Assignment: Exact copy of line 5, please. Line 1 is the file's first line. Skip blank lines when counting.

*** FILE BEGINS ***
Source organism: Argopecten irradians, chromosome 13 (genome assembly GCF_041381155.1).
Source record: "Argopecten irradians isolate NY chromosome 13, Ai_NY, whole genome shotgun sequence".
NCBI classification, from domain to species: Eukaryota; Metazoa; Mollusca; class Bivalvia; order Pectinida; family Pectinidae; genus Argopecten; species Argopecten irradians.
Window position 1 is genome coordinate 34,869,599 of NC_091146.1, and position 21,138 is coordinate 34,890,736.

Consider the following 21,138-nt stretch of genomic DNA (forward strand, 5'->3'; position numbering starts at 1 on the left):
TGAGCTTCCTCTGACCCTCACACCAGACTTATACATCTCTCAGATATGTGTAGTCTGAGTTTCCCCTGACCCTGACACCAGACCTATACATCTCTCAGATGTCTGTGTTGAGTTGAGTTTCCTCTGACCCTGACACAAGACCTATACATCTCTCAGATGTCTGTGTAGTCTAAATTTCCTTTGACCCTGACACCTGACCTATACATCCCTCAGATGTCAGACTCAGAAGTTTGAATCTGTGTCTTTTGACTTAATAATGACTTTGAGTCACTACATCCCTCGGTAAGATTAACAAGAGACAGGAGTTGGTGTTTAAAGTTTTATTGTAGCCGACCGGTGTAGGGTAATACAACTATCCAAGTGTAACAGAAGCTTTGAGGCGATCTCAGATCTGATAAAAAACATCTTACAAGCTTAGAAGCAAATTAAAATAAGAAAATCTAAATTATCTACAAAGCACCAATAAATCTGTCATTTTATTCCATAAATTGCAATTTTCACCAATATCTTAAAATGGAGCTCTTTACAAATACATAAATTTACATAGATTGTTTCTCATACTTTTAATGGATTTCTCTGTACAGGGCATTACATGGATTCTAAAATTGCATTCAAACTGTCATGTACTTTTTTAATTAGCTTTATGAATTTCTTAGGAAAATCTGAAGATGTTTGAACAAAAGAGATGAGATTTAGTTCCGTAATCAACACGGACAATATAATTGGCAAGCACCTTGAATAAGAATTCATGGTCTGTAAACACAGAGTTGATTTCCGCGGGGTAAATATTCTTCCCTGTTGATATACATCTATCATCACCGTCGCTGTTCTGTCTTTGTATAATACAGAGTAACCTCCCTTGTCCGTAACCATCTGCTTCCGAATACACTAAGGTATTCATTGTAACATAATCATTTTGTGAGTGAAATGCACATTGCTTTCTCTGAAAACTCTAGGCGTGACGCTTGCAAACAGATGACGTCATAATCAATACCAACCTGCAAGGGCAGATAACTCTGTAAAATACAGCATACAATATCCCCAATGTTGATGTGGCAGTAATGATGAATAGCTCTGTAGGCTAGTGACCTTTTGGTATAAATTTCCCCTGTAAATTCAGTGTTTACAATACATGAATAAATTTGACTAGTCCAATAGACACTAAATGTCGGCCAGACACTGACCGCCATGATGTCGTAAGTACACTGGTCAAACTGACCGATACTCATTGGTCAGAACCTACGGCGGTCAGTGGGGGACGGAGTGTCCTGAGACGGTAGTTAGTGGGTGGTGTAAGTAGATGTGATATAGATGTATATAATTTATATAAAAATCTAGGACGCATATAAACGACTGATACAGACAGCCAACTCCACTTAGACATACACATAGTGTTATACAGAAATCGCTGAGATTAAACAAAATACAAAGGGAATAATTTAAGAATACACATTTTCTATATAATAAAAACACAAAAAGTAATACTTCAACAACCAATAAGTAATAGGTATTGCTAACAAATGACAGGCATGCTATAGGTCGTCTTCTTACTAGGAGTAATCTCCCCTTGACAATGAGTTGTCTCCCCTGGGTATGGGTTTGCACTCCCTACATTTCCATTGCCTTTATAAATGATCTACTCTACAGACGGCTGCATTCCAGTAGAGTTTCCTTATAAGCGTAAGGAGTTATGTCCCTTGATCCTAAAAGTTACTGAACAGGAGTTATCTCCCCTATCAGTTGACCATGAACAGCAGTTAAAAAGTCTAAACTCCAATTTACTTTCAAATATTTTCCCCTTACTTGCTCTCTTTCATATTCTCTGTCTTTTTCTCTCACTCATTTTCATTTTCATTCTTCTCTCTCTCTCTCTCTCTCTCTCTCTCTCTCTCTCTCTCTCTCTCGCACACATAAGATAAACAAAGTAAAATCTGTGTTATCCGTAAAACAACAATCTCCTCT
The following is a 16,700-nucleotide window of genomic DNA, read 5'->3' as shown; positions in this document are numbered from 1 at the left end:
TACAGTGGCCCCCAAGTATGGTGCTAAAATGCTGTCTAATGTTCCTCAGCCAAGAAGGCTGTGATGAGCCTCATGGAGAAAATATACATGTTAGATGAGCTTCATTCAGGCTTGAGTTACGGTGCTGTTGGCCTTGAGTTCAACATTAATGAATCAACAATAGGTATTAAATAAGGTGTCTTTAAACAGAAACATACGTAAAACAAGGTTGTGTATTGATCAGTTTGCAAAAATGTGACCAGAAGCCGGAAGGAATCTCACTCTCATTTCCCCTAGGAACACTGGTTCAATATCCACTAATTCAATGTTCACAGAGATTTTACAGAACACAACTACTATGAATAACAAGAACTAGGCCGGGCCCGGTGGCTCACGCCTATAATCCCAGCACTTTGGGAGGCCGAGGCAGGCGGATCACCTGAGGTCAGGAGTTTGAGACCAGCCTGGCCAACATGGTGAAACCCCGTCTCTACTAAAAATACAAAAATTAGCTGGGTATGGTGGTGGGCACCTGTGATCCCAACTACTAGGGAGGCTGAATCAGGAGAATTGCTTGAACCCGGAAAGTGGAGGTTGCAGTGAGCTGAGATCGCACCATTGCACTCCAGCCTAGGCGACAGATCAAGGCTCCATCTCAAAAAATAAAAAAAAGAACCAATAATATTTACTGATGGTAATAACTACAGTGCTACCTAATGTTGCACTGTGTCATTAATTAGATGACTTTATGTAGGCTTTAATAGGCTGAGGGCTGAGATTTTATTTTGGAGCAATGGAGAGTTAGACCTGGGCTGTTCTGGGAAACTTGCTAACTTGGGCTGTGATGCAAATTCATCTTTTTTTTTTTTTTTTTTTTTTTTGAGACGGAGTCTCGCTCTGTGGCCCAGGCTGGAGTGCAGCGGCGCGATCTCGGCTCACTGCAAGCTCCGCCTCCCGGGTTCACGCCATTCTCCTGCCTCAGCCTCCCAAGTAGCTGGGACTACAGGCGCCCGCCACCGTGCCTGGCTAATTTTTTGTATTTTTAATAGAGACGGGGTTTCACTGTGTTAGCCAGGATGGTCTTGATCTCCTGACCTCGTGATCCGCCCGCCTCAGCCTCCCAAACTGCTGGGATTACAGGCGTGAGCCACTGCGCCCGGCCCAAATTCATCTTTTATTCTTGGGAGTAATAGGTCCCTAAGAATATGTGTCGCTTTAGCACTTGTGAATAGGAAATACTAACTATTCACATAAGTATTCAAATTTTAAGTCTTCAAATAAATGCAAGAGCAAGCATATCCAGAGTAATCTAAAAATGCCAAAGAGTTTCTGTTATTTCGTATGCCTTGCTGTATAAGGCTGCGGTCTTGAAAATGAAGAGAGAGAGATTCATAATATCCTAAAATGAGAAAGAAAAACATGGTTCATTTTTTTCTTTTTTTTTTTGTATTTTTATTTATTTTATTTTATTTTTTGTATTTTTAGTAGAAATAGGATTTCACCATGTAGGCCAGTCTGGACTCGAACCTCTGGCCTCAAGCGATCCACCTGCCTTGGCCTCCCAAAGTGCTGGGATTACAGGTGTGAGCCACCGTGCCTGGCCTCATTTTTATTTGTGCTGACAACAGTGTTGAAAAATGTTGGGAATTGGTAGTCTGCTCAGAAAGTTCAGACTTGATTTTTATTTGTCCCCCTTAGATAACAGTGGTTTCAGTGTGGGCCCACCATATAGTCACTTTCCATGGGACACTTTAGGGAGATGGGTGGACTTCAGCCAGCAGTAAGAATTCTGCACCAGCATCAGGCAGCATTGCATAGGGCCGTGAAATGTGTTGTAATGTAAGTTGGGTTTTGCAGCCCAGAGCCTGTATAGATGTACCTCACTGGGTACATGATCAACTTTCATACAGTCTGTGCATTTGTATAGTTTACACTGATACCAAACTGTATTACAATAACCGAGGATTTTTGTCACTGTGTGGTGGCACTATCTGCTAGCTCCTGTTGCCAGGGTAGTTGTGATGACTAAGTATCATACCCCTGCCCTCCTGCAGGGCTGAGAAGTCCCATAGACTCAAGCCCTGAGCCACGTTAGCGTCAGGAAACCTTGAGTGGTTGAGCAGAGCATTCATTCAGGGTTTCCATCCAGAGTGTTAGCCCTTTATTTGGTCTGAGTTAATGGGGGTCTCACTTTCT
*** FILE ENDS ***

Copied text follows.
Consider the following 21,138-nt stretch of genomic DNA (forward strand, 5'->3'; position numbering starts at 1 on the left):